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Just my two cents on the subject of ground, defaced,scrubbed mums on Japanese rifles. I bought my first Japanese rifle 55 years ago for $12.00 ( no I don't still have it but I do have the DUV41 K98 that I bought with it for $10.00) the story was back then that if a rifle was captured and could be sent home soon then most mums stayed intact. If you kept it in your possession for a short time then the mum was kept intact, but if the rifle was just thrown in a pile for later then the mum was defaced so that if the Japanese captured it back they wouldn't use because of the defaced mum. Just what I was told back then and something that sounds like it could be true. I have seen mums ground totally off, I have seen them penned over, I have seen them with file or saw cuts through them. I always collected ones with the mum intact but over the years knew other collectors that sought out the ground mum ones saying " as least I know it's been there" What ever works for you. You hav a very nice one there and should be proud to own it. As far as shipping stuff home I have seen all kinds of stuff in all kinds of wooden boxes. Like the post office says now " If It Fits It Ships" happy collecting. MikeR
 

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No such restrictions were in place before the surrender of Japan, and a LOT of the rifles that are in the US today came to the US directly from the islands they were captured on.

The supply ships that were chock full of war materiel on the way TO the Pacific war zone were unloaded and almost completely empty on their return trips to the US and this means there was a whole lot of space for all sorts of miscellaneous cargo on those return trips.

Just about ANYTHING (including captured rifles) could be mailed directly to any home address in the country, and the soldiers were not charged postage from 'the front'.

Anyone who has seen Band Of Brothers certainly remembers the guy who was looking around for a box where the mail was being handled for the Company. He was looking for a box to ship YET ANOTHER $ilver tea set home that he looted from 'unoccupied buildings' in Germany. That soldier went home (if he made it) to literally thousands of dollars' worth of silver, even at scrap prices.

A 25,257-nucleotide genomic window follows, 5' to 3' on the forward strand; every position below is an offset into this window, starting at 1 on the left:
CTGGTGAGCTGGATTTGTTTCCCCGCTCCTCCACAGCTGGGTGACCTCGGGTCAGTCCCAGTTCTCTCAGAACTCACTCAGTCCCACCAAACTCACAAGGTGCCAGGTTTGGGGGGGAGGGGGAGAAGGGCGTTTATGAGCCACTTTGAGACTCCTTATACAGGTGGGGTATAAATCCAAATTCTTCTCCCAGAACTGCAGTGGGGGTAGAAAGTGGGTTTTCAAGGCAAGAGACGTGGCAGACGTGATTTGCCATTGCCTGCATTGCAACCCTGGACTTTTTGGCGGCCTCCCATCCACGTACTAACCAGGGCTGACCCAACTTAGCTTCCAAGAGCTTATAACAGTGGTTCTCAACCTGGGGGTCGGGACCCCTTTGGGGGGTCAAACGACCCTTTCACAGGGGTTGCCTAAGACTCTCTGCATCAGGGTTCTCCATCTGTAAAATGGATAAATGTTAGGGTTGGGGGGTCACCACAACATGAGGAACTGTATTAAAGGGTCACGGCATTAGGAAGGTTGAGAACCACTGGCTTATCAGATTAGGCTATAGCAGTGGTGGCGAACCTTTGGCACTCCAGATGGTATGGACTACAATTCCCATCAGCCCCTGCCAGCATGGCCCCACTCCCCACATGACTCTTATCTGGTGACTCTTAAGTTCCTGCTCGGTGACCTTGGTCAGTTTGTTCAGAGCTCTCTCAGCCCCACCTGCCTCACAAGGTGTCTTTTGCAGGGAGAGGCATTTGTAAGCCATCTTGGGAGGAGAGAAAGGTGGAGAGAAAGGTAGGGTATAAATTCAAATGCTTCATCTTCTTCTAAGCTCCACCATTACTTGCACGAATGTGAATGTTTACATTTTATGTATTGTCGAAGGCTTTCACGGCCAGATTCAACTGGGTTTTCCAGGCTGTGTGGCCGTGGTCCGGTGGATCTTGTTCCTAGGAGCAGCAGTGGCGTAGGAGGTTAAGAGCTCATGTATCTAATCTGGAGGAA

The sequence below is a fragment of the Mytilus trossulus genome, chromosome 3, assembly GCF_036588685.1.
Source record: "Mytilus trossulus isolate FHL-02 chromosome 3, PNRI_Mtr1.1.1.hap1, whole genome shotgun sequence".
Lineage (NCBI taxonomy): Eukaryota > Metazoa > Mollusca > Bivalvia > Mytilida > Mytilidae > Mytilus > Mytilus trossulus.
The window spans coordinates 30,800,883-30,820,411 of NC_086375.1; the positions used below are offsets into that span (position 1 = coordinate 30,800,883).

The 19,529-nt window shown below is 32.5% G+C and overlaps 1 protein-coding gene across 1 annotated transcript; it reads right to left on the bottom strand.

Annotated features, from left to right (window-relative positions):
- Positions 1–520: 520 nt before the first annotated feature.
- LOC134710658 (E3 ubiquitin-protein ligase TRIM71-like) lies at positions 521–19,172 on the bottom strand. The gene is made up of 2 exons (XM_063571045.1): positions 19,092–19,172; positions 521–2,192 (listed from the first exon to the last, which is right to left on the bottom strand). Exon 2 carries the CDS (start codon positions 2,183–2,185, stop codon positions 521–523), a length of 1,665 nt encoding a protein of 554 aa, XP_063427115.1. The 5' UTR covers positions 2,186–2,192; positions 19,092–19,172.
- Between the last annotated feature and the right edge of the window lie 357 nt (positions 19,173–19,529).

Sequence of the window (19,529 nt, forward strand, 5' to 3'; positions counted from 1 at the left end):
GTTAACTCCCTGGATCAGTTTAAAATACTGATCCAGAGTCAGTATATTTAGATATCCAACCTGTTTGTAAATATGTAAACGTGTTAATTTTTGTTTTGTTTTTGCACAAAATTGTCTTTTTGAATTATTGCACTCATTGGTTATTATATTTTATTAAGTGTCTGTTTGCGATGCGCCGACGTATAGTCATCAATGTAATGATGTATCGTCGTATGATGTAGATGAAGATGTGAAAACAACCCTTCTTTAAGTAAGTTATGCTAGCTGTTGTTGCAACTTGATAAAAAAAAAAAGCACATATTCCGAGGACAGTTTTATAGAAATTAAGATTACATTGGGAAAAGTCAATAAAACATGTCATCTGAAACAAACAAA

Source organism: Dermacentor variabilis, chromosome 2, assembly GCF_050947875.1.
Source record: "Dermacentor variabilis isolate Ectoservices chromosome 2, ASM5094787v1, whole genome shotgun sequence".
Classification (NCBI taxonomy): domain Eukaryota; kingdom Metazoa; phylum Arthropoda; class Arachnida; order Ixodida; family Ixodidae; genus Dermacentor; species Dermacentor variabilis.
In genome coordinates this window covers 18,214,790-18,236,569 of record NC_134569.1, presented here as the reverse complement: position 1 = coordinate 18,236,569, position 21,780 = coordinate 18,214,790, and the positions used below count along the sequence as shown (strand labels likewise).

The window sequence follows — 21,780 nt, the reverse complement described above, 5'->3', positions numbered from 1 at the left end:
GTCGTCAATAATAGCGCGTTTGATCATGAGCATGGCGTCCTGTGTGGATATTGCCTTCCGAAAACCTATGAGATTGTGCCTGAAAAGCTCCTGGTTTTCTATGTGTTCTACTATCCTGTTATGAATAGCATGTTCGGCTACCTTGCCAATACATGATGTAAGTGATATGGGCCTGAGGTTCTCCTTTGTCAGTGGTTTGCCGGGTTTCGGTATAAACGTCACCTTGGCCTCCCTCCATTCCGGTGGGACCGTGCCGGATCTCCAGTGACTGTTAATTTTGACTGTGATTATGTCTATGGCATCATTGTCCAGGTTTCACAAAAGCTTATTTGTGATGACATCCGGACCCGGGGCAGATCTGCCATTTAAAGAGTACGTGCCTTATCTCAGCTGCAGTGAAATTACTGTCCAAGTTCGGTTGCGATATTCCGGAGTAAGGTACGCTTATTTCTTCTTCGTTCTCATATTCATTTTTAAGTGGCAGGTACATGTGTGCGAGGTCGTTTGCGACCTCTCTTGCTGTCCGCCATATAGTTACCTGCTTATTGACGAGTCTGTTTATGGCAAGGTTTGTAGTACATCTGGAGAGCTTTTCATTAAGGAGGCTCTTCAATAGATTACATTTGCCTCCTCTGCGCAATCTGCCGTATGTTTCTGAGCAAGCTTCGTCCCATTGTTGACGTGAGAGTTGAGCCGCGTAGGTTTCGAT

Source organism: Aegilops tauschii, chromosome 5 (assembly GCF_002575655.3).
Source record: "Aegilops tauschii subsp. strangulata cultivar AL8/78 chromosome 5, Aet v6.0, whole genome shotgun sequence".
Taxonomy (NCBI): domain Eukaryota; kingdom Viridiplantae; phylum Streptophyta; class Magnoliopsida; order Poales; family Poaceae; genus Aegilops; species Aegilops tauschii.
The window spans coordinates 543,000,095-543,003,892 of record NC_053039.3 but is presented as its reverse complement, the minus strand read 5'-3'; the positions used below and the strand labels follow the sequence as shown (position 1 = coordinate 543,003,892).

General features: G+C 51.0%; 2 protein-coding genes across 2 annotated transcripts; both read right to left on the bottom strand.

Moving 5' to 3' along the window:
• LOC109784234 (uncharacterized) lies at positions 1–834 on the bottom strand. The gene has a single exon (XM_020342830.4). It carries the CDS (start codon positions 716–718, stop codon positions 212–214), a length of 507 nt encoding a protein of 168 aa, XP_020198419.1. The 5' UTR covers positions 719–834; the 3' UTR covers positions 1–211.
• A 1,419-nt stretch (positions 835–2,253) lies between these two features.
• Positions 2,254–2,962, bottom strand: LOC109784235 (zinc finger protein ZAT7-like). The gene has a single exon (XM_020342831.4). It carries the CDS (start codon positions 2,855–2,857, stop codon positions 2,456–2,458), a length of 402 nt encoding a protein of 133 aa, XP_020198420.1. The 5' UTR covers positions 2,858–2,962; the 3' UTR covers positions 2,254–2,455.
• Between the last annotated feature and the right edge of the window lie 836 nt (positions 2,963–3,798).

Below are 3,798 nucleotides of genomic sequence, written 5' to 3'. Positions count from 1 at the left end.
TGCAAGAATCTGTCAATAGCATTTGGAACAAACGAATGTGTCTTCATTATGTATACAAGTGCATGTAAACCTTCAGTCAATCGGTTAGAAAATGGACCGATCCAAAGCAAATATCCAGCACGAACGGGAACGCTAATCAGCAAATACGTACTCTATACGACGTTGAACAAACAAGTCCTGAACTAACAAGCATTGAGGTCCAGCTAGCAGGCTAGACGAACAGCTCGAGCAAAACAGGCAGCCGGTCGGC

And there was Radar in MASH who mailed a jeep home one piece at a time.
 

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Discussion Starter · #17 · (Edited)
Thanks guys for the comments!I live 45 miles from Ottumwa Ia where Radar was from,wonder if the jeep is around somewhere?Anyway here is a pic of ser. no. on this rifle,might make the maker clearer(first and last pic).Of the Japanese rifles I have seen around here ,at least 95% have a ground or defaced mum.Here is a later minty matching type 99 that had the mum roughly removed ,I know its a part of its history but sure ruined the looks of this rifle,wish it had not seen the grinder!
 

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Probably around 80% of my collection is not ground. If a piece is matching and in nice shape and with the original finish - the "daisy" is just the icing on the cake. That's what up-grading is all about. The only thing mismatched (that I know of) in my collection is my T-44 1st variation cavalry carbine. It has a mismatched floor plate. Also, one grip of my TG&E Papa is mismatched. I have one matching mag, thanks to Jim Kemp! :)
To me T-99 rifles, more so than all the other stuff, really need to be matching pieces to properly exhibit what was going on at each arsenal and within each series. There are some radical changes in T-99 production. All the earlier stuff has a fairly small number of variations to them. If the 1923 earthquake hadn't happened all we would need for a rifle collection is a T-38 rifle and carbine and a T-44 carbine all made at Tokyo Arsenal.